Exploring the determinants of entitlement mentality among Generation Y in two tertiary institutions in Johannesburg, South Africa
For the past two years, South Africa has been gripped by a spate of demonstrations by university students demanding free university education. These demonstrations have been violent, and mediation efforts have not succeeded in yielding long-term results. According to the theory of rising expectations, in an economy that is improving and where the people are not oppressed, their expectations often outstrip the pace of actual change (Gale, 2008). When there is a mismatch between what people expect and what they actually get, theory suggests that rising expectations lead to civil unrest as demands for improvement continue to grow. It is the contention of this thesis that the theory of rising expectations is associated with the behaviour of the university students as they make demands for free education, better employment opportunities and more accountability from the government. Also associated with the behaviour of these university students in South Africa is generational cohort theory, which predicts that certain significant national and global events have a long-lasting impact on value systems of individual groups and social orders resulting in the formation of new generational cohorts (Smolla & Sutton, 2002). These individuals then share enduring distinctive sets of values, beliefs, and behaviours (Strauss & Howe, 2000). Furthermore, research suggests that Generation Y are materialistic, which is the value individuals place on possessions (Belk, 1985), have a high entitlement mentality, and their work values are mostly extrinsic. Entitlement has been defined as a “pervasive sense that one deserves more and is entitled to more than others” (Campbell, Bonacci, Shelton, Exline, & Bushman, 2004, p. 31). In the absence of literature that relates to the potential influence of the theory of rising expectations and generational cohort theory on the behaviour of Generation Y in South Africa, this research seeks to: (i) investigate whether Generation Y are indeed materialistic and entitled; (ii) investigate the potential influence of demographic factors on work centrality, work values, materialism, and an entitlement mentality; (iii) investigate the potential influence of work centrality, work values, and materialism on an entitlement mentality; and (iv) investigate the mediating effect of materialism on the relationship between demographic factors, work values, work centrality, and an entitlement mentality in the context of a private college and a public university in South Africa. This research employed a two-stage approach. The first stage, a quantitative study, applied a descriptive approach to validate and justify the research findings that link Generation Y with materialism and entitlement mentality. Entitlement mentality was measured using two dimensions: exploitative and nonexploitative entitlement. Based on a literature review, a model was then developed and tested in the second stage of the study using Structural Equation Modelling. Findings from Stage Two suggested that Generation Y are materialistic and highly entitled, but that their entitlement is non-exploitative. Men were found to be more materialistic than women, but women were found to be more entitled than men. However, both genders were found to have low levels of exploitative entitlement, albeit with men showing slightly higher levels of exploitative entitlement. Gender and age were also significantly associated with materialism and entitlement. However, gender and age were found not to be significantly associated with work centrality. Work centrality was found to be significantly associated with entitlement mentality. Work values, on the other hand, were found not to be significantly associated with entitlement mentality, but were significantly associated with materialism. Materialism was found to be significantly associated with entitlement mentality. On the basis of all of these results, it was concluded that the theory of rising expectations and generational cohort theory might be responsible for the entitlement mentality and materialism, which literature often associates with Generation Y. The results also suggested that for organisations to attract and retain Generation Y employees, managers need to pay attention to extrinsic aspects of the job, such as pay.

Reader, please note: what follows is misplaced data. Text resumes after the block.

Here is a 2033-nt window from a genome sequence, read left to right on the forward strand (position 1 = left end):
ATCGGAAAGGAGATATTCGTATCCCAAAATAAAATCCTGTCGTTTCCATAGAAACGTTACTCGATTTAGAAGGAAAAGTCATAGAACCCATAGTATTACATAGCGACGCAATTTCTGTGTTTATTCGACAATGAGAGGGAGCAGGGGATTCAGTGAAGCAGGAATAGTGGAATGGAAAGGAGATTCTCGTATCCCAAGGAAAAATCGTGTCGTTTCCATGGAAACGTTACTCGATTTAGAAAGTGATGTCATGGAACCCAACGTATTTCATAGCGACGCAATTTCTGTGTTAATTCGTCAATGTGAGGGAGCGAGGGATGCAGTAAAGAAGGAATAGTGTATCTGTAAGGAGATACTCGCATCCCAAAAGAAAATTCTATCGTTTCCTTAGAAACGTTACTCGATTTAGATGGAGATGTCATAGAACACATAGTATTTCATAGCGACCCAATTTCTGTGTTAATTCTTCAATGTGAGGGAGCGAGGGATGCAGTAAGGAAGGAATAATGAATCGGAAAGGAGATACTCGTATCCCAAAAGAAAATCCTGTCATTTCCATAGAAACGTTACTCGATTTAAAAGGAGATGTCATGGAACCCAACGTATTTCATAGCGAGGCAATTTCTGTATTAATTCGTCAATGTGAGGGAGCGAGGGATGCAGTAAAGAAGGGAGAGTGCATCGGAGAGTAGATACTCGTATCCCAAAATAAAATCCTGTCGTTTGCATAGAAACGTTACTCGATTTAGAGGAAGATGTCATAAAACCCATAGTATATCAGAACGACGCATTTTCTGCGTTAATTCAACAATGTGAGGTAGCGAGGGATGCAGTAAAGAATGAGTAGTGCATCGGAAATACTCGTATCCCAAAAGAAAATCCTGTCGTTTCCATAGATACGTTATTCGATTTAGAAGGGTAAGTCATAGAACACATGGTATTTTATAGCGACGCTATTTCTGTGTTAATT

Thesis presented for the Degree of Doctor of Philosophy (Business Science, Human Resources Management) in the Faculty of Commerce, Law and Management at the University of the Witwatersrand, Johannesburg, June 2017
Nkomo, Emmanuel (2017) Exploring the determinants of entitlement mentality among Generation Y in two tertiary institutions in Johannesburg, South Africa, University of the Witwatersrand, Johannesburg, <https://hdl.handle.net/10539/24118>